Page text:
What to Consider When Getting a Root Canal

What to Consider When Getting a Root Canal

What to Consider When Getting a Root Canal?

Someone mentions the word root canal and immediately you think of pain and suffering. Even if you’ve never experienced root canal treatment, the whole notion seems scary. But where do these fears come from? What do we know – and not know about root canal therapy?

According to the American Association of Endodontics, “Root canal treatment is an often-straightforward procedure to relieve dental pain and save your teeth. Patients typically need a root canal when there is inflammation or infection in the roots of a tooth. The Association goes on to say that, “During root canal treatment, an endodontist who specializes in such treatment carefully removes the pulp inside the tooth, cleans, disinfects and shapes the root canals, and places a filling to seal the space.”

Root canals have come a long way since first performed decades ago. Similar to a number of other medical procedures, with modern-day technology and better anesthetics, root canal treatment is no more painful than having a cavity filled.  In fact, only 17 percent of people who’ve had a root canal described it as their “most painful dental experience.”

Rest assured that modern-day root canal treatment relieves and treats dental pain – not the opposite. And, knowing what to expect helps ease worries and fears associated with the procedure.

Signs that a Root Canal is Necessary

You are probably wondering; how will I know if there is decay inside the pulp of my tooth? Remember, the pulp is the core of your tooth where nerves, blood vessels, and connective tissue live. And a root canal is the procedure of cleaning out the decay in the pulp. So, what are the signs to look out for? Below are basic root canal symptoms:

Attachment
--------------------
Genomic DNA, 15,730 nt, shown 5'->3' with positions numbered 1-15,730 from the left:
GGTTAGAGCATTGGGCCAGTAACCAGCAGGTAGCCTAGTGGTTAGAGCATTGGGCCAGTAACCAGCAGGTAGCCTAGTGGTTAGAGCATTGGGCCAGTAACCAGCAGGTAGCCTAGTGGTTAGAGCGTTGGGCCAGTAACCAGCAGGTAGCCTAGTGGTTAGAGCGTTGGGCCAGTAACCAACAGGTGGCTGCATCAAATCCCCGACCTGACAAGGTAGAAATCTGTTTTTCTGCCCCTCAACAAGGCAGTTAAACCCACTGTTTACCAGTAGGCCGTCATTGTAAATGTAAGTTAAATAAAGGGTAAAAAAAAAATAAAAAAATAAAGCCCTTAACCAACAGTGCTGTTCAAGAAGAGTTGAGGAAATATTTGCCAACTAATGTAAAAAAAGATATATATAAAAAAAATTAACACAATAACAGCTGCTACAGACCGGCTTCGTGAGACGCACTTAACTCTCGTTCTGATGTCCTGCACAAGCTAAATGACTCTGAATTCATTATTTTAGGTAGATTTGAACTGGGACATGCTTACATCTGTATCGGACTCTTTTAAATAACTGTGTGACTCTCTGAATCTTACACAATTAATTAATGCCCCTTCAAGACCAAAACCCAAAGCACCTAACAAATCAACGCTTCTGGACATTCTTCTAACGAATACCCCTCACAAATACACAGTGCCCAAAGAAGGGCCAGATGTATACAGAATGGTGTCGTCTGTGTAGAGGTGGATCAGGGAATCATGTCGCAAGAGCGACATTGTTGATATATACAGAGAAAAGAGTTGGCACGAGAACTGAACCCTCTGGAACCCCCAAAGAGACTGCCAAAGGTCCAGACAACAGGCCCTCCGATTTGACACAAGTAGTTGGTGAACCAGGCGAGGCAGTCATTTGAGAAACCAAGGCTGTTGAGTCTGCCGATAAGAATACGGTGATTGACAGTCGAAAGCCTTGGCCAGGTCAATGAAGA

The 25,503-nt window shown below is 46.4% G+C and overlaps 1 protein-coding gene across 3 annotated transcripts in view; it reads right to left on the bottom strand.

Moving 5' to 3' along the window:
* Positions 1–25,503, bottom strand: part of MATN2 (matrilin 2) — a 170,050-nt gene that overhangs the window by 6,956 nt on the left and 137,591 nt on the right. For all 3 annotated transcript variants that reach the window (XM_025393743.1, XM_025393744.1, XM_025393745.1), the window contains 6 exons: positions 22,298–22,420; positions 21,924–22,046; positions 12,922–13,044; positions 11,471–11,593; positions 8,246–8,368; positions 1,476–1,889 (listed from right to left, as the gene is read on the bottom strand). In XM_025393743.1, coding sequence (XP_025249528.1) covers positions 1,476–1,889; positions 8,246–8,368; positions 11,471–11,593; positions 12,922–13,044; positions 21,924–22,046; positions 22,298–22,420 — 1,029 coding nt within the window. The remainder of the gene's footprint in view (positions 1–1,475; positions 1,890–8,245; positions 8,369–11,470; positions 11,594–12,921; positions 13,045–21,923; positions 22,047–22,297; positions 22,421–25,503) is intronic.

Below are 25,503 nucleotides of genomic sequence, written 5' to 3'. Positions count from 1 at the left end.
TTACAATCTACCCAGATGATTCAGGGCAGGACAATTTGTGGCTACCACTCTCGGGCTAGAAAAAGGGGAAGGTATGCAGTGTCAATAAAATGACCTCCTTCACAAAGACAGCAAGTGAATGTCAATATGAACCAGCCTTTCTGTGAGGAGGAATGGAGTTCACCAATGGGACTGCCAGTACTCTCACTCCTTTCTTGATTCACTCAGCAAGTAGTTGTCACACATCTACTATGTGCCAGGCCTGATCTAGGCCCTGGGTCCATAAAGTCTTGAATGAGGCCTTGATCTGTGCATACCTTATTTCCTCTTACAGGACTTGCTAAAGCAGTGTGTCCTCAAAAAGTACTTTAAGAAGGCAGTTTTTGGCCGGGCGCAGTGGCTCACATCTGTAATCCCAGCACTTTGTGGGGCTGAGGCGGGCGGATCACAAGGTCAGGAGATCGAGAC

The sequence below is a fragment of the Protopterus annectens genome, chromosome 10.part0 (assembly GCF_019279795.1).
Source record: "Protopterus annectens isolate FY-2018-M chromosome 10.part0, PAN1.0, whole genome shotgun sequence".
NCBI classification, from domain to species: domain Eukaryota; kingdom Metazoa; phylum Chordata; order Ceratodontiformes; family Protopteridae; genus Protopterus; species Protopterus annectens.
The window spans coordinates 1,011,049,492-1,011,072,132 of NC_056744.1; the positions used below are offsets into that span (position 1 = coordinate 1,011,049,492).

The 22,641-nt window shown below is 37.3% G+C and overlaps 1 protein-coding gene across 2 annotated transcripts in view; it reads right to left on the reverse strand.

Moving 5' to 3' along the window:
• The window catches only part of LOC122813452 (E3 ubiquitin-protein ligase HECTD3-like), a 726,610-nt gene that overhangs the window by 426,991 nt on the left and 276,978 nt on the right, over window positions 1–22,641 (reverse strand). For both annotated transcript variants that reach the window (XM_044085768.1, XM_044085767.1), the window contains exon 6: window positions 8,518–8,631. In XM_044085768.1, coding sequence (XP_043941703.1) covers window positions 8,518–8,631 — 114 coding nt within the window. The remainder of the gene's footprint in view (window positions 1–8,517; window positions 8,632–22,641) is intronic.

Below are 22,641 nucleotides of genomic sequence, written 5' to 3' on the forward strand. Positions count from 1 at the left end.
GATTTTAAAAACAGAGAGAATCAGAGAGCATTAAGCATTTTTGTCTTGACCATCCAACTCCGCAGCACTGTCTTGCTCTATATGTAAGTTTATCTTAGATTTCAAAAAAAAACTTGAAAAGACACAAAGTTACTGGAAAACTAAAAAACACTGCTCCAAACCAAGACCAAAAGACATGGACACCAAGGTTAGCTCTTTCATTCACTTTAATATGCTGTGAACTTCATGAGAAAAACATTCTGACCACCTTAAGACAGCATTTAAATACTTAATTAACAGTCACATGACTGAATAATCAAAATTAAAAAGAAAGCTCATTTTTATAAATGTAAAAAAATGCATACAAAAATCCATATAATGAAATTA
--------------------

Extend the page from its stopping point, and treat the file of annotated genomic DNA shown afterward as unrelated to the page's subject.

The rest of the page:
According to the American Association of Endodontics, a root canal can be performed in one or two visits by an endodontist. An endodontist specializes in this branch of dentistry, particularly focusing on the soft pulp tissue inside the tooth. Endodontists describe root canal treatment in four steps:

  1. The endodontist exams the tooth with x-rays and then administers a local anesthetic to numb the procedure site. A “dental dam” (small piece of latex) may be placed over the patient’s mouth to keep the tooth clean during the procedure.
  2. Next, the endodontist makes a small opening in the top of the tooth to access the inside. Tiny files are used to clean the decay from the pulp. He or she may irrigate the chamber and/or use an antimicrobial solution to kill any remaining bacteria.
  3. Once the chamber is cleaned out, the endodontist will fill the canals with a material called gutta-percha. Then, a temporary filling is usually placed to close the opening at the top of the tooth.
  4. After a few weeks, the patient will return for the endodontist to place a crown or other type of restoration on top of the tooth for future protection.


After having root canal treatment, it’s important to practice good oral hygiene. Brushing twice a day, flossing once a day, and eating soft foods until your endodontist or dentist has placed the permanent filling. It’s also important to keep your regular dental appointments twice a year.

The American Board of Endodontists says, “Most endodontically treated teeth last as long as other natural teeth. In a few cases, a tooth that has undergone endodontic treatment does not heal or the pain continues. Occasionally, the tooth may become painful or diseased months or even years after successful treatment. Often when this occurs, redoing the endodontic procedure can save the tooth.”